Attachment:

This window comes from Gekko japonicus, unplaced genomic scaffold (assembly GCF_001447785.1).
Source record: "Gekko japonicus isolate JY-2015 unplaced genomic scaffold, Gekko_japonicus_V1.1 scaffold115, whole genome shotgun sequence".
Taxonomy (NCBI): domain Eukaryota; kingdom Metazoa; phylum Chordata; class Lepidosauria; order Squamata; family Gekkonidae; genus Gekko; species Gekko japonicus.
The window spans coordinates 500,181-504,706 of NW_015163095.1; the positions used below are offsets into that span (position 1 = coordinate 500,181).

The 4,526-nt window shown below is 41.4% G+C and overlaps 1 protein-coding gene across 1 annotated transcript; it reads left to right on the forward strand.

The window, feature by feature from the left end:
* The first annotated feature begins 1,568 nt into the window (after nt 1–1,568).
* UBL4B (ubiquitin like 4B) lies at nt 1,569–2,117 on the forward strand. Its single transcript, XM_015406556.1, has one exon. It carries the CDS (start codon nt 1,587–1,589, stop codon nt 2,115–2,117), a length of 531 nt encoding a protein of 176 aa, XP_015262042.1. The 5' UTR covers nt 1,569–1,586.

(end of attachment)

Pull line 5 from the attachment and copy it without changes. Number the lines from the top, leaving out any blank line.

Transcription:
The 4,526-nt window shown below is 41.4% G+C and overlaps 1 protein-coding gene across 1 annotated transcript; it reads left to right on the forward strand.